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Custom Reloading Bench Designs

Discussion in 'Reloading' started by LarryD1130, Oct 11, 2010.

  1. LarryD1130


    Aug 31, 2009
    Pittsburgh, PA
    I finally got all of my stuff together to start reloading. Now I need a bench to do it at. At first I was just going to buy a work bench but now I want to build my own. My press is a Lee Classic Turret. Does anybody have any dimensions or pictures of some nice reloading benches? I was thinking of maybe doing it in a corner that way one side can be my reloading station and the other side can just be a work bench where I can clean and work on my guns. All help is appreciated.
  2. EL_NinO619

    EL_NinO619 EX-Swage Monkey

    Aug 11, 2010
    San Diego
    In the book abc's of reloading they have a nice bench blueprint. I will try to scan it for you. But i am sure you can google and find a good plan for one. Let me know

  3. Bello

    Bello America/Italia

    Sep 24, 2008
    East Coast
    ya i believe you can just google nrma bench plans and it will come up
  4. The Machinist

    The Machinist No Compromise

    Sep 20, 2009
    The Left Coast
    I used these plans.

    Mind you, I'm a machinist, not a carpenter, and there was nothing level or square about this beast! I needed 5/8 shims under both front legs to level the table! But she's all done now, and serves me well. When I have a bigger place, I intend to stat from scratch. :supergrin:

  5. shotgunred

    shotgunred local trouble maker

    Mar 1, 2008
    Washington (the state)
  6. Milltown


    Jul 22, 2008
    You don't need anything fancy, even my carpenter friend made his pretty simply. Build it big enough to have some kind of shelving unit on it. This is the one at my house, I didn't build it, it came with a bunch of reloading equipment that we bought. It has a hardwood flooring on it, so it is pretty custom.

  7. PCJim

    PCJim Senior Member

    Aug 4, 2008
    24"'x8' is a good size and easy to construct from a single sheet of plywood, rendering both the top and a shelf below. That was my design and it works well. Better still would be one that is 30" deep, especially if you plan to add shelving or shallow cabinets on top of the bench. I didn't want to waste two sheets of plywood.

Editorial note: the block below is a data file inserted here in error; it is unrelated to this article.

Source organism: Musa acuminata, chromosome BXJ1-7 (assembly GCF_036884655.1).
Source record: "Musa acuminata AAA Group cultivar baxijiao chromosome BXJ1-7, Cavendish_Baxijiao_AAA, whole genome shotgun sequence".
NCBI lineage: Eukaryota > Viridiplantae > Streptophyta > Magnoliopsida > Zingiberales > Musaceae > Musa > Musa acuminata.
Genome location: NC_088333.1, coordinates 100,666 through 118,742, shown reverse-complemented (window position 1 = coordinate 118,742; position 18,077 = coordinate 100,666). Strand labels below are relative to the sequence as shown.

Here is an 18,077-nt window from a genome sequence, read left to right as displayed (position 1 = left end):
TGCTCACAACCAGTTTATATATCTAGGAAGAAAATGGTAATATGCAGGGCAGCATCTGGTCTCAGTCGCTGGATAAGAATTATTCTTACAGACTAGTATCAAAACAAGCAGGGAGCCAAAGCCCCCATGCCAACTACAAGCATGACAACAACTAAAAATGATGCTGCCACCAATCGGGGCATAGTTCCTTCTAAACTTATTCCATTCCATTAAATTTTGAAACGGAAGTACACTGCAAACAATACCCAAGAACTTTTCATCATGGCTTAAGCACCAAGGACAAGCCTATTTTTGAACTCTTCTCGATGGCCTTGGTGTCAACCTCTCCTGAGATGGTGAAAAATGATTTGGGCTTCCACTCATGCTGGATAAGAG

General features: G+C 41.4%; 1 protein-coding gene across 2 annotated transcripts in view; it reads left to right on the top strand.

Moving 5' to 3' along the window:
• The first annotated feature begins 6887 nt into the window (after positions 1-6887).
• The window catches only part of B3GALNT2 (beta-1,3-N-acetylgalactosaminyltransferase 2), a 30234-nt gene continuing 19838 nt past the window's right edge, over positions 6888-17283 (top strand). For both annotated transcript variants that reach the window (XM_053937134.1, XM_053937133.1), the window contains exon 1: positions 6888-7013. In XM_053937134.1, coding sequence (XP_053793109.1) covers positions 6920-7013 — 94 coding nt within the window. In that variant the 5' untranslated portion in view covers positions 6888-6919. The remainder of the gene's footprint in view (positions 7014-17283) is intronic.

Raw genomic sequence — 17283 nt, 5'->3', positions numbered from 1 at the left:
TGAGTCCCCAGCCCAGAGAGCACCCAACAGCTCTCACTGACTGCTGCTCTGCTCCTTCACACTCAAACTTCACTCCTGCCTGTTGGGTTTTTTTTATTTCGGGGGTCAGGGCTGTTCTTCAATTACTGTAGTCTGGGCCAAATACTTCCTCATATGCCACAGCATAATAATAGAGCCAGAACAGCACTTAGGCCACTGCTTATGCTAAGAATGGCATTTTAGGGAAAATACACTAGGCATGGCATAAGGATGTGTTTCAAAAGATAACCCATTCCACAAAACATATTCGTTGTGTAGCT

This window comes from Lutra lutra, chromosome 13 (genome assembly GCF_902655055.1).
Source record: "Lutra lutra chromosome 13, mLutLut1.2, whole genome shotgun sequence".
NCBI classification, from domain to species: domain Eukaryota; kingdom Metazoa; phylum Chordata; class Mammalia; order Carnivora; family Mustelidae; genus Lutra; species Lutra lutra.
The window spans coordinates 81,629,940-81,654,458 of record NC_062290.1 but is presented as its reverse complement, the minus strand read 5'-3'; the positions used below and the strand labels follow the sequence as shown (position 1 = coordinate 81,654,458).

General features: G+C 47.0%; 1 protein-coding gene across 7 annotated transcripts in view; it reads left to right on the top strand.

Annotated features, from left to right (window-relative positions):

Further, you could make the top a double layer of plywood. From two sheets of plywood, cut your 30" top and shelf. Then use the two 18" scraps to make the bottom layer of the top, then cap it with the 30" final layer. That would also provide a lot of strength. Use drywall screws for fastening, and maybe reinforce with construction glue.
    Last edited: Oct 11, 2010
  8. LarryD1130


    Aug 31, 2009
    Pittsburgh, PA
    Now I'm thinking about just buying a work bench.
  9. Colorado4Wheel


    Nov 2, 2006
    My advice is to not just do the simple. Ergonomics of the bench is the most important thing in the process. You need to think about seating vs standing. You need to think about how you are going to interact with the press while using it. I actually liked loading with a LCT seated. But only because I could get my legs under the table. Standing you would need the press much higher. 48" or so. With a stool you may be around 42". I suggest mounting the press to a board and trying to opperate it in those different locations. Then decide what you like. I never did that before I committed to a seated setup with my 550. That was a mistake. A LCT is kinda in the middle. I am not sure if I would prefer seated or standing with that press. My guess is I would prefer using it from standing as well. LCT I had was mounted to a 1" board that was clamped to my table. Then I could move it around.
    Last edited: Oct 11, 2010
  10. ryanm


    Aug 1, 2003
    Central Arkansas
    I've been working on it. Still got to finish the top and the legs.